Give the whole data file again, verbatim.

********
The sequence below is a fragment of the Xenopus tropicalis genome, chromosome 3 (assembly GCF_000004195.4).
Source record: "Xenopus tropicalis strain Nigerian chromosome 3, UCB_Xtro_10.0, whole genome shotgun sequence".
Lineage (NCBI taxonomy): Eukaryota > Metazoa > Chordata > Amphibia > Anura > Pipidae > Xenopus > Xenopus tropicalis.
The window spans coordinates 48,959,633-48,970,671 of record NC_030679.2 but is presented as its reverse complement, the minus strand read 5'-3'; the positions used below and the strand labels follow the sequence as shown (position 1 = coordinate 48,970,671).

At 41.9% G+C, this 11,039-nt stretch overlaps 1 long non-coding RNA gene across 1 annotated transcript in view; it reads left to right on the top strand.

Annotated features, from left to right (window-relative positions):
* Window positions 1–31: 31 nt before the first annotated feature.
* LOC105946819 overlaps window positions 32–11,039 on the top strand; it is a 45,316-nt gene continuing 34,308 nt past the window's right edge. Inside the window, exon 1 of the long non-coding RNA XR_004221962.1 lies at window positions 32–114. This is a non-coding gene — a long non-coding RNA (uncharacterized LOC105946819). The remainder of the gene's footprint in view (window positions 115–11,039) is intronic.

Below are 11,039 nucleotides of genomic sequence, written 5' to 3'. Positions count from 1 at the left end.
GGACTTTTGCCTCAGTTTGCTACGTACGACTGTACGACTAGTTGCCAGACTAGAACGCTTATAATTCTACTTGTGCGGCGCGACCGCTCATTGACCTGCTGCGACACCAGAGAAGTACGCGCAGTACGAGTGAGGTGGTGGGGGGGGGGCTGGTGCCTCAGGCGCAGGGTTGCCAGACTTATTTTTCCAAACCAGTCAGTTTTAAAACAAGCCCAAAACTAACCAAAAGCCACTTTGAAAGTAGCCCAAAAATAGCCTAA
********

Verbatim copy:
The sequence below is a fragment of the Xenopus tropicalis genome, chromosome 3 (assembly GCF_000004195.4).
Source record: "Xenopus tropicalis strain Nigerian chromosome 3, UCB_Xtro_10.0, whole genome shotgun sequence".
Lineage (NCBI taxonomy): Eukaryota > Metazoa > Chordata > Amphibia > Anura > Pipidae > Xenopus > Xenopus tropicalis.
The window spans coordinates 48,959,633-48,970,671 of record NC_030679.2 but is presented as its reverse complement, the minus strand read 5'-3'; the positions used below and the strand labels follow the sequence as shown (position 1 = coordinate 48,970,671).

At 41.9% G+C, this 11,039-nt stretch overlaps 1 long non-coding RNA gene across 1 annotated transcript in view; it reads left to right on the top strand.

Annotated features, from left to right (window-relative positions):
* Window positions 1–31: 31 nt before the first annotated feature.
* LOC105946819 overlaps window positions 32–11,039 on the top strand; it is a 45,316-nt gene continuing 34,308 nt past the window's right edge. Inside the window, exon 1 of the long non-coding RNA XR_004221962.1 lies at window positions 32–114. This is a non-coding gene — a long non-coding RNA (uncharacterized LOC105946819). The remainder of the gene's footprint in view (window positions 115–11,039) is intronic.

Below are 11,039 nucleotides of genomic sequence, written 5' to 3'. Positions count from 1 at the left end.
GGACTTTTGCCTCAGTTTGCTACGTACGACTGTACGACTAGTTGCCAGACTAGAACGCTTATAATTCTACTTGTGCGGCGCGACCGCTCATTGACCTGCTGCGACACCAGAGAAGTACGCGCAGTACGAGTGAGGTGGTGGGGGGGGGGCTGGTGCCTCAGGCGCAGGGTTGCCAGACTTATTTTTCCAAACCAGTCAGTTTTAAAACAAGCCCAAAACTAACCAAAAGCCACTTTGAAAGTAGCCCAAAAATAGCCTAA